The tech industry needs to be more inclusive of women and people of color. It's about having the largest pool to draw excellence from. Sadly, most of the discussion, even the discussion that is advocating for a more inclusive culture, itself is divisive.
Because we know what it is like to read and debug a 500-line method. And we don’t want to go through it again. Because we’re sure the other guys’ code can use improvement. Even if they thought otherwise.
Amazon Web Services offer various tools for building distributed and scalable workflow applications. One approach for building such an application is to use topics and queues for connecting the distinct steps in the workflow process.
While some providers tout the evils of running agents on your system and can oft be heard shouting, “no agents here!!!”, we prefer to keep an open mind. That being said, like most things in life, agents have their pros and cons.
In an agile team, especially with continuous integration, we don’t notice handoffs. Continuous integration makes handoffs trivial. If we work together to achieve a feature, as in swarming or mob-programming, we don’t even have handoffs.
A few days ago I made the case that the most efficient code review process is one that deals with reviews within minutes of hours of the commit they pertain to. I didn’t dwell so much on the difference between pre-commit reviews (that until they “pass”, the commit can’t go in), and post-commit reviews (which suggest prioritized follow up work in the case of “fail”).
We need to be aware of any peculiarities of the real development process to select a tool that would be capable to replicate it. So, what are the things to note about the process that one would definitely need in the tool?
GitHub publishes a command line tool called hub, which is a more convenient way than the website for doing a few specific tasks and in particular I've been using it more and more for opening pull requests. The basic workflow is to create a branch, add your changes, and then push it to GitHub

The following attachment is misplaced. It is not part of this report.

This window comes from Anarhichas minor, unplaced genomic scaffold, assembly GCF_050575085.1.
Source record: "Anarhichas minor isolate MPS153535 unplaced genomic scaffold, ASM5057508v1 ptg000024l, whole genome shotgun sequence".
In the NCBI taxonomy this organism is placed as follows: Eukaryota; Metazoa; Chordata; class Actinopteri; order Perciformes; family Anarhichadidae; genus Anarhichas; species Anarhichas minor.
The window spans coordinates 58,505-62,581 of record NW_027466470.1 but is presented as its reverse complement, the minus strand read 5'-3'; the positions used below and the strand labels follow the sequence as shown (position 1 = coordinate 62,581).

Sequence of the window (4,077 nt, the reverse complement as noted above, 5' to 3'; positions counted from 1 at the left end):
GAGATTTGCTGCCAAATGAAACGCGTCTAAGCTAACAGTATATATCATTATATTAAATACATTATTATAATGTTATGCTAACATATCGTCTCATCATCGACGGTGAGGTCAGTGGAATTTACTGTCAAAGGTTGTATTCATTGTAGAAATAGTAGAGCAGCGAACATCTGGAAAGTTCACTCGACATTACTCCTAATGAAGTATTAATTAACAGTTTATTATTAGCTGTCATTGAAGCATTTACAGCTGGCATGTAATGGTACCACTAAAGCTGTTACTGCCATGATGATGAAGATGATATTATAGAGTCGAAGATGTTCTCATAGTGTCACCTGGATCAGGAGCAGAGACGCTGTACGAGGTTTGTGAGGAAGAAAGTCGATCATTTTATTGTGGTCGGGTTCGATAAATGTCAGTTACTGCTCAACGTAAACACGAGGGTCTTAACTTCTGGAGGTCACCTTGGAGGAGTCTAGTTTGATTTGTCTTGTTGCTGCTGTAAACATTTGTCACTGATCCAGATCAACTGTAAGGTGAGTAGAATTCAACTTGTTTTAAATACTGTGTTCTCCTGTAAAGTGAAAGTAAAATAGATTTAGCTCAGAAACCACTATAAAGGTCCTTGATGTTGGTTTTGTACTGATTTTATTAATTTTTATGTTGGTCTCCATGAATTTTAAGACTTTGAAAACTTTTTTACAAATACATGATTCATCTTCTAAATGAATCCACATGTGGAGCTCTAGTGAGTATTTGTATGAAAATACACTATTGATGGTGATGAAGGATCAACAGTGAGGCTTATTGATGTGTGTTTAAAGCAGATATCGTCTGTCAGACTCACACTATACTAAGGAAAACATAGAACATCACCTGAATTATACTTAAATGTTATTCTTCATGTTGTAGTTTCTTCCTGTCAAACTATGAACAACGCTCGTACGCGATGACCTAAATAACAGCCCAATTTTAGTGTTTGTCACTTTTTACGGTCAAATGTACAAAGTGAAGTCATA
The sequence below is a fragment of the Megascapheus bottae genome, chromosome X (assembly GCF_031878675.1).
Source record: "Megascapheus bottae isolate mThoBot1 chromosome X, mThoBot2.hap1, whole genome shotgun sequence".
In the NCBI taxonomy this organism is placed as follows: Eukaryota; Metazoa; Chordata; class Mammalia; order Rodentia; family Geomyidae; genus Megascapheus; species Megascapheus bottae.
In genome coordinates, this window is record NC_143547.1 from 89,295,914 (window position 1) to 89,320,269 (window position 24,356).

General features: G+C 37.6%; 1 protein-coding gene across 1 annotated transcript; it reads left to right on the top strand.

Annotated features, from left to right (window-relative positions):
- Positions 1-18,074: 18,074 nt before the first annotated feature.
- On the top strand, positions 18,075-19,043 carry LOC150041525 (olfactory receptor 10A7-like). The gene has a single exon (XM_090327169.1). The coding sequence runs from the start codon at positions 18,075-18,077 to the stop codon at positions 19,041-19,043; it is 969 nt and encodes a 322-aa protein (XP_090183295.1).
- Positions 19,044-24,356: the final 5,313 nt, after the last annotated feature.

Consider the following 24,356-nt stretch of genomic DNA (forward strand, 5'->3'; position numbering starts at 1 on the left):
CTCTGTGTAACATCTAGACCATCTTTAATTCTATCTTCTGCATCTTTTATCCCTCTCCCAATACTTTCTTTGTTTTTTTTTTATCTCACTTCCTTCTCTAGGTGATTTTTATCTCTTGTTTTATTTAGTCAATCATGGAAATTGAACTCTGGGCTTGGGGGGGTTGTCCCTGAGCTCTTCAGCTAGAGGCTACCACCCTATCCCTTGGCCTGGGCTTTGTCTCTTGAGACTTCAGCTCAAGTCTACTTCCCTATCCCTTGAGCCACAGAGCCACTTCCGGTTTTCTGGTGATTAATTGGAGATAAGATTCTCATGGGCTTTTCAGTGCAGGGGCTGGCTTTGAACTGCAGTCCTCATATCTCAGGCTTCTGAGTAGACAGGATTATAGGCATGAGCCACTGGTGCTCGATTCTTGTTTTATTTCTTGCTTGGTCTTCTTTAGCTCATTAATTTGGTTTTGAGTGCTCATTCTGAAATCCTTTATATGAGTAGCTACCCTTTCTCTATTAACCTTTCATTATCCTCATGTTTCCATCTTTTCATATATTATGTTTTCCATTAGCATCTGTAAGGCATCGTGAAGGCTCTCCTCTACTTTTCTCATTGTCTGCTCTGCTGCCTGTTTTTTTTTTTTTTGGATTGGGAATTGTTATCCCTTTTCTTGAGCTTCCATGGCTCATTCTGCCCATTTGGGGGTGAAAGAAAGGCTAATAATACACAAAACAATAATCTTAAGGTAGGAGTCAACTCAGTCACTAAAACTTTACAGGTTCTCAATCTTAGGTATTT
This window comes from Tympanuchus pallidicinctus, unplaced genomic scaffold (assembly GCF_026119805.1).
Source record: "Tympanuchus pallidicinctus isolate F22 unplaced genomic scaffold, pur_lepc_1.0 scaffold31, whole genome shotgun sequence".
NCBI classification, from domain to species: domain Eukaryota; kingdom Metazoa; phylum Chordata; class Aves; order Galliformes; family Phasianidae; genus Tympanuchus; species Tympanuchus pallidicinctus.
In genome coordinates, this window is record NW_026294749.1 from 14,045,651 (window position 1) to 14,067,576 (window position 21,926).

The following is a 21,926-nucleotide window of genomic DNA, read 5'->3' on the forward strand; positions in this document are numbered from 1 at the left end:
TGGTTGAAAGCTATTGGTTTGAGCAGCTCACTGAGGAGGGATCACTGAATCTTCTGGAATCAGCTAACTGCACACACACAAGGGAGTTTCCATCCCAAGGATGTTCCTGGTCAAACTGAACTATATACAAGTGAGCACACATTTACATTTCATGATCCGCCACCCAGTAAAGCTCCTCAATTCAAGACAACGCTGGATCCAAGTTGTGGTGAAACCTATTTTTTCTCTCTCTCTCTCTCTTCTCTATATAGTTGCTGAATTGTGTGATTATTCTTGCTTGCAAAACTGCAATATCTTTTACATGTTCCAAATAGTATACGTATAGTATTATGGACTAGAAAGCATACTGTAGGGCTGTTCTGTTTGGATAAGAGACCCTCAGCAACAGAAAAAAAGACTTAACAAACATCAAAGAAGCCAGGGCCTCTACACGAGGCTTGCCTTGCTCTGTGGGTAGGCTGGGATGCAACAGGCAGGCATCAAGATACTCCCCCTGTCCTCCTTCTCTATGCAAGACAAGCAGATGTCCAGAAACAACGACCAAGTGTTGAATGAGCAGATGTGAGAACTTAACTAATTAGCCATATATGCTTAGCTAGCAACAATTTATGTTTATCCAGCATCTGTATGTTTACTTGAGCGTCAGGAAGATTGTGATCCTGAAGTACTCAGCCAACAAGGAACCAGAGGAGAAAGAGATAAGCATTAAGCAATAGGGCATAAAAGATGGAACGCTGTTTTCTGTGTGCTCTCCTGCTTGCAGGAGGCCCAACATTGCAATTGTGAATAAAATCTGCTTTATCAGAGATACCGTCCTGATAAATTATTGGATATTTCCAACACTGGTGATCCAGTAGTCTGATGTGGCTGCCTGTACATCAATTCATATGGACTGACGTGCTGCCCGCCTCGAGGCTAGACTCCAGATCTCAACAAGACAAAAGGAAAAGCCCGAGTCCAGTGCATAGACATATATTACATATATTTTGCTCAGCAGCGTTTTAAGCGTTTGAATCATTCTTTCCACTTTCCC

If we knew exactly what code needs to be written, what needs to be done and how it can be done, we would need very little time to write it. It is the discovery of the knowledge what to build and how to build it that takes all the time.
I do not see Windows Azure SQL Database as a feasible solution for a firm that expects its business to scale. The only way to migrate from Windows Azure SQL Database is to export its data and import it on a regular instance, and it's not acceptable when you have a significant traffic.
After J.B. Rainsberger reviewed my astronaut solution during his course, I found out there were still some points to address and duplication to be removed; so I set out on performing the kata again with reuse in mind. As always, spoilers ahead.
"Yesterday, I was in Sprint Planning…” I hear it once, and I’m suspicious. By the time the third team member says this, it’s clear the Daily Scrum I’m observing is broken. Everyone in the room knows we did planning yesterday—we were all there
Aaron speaks with Chip Childers (@chipchilders) for a quick update on Apache CloudStack as well as what's next in IaaS and how to provide services (DBaaS, Message Bus, LBaaS, etc.) above IaaS and what the future may hold.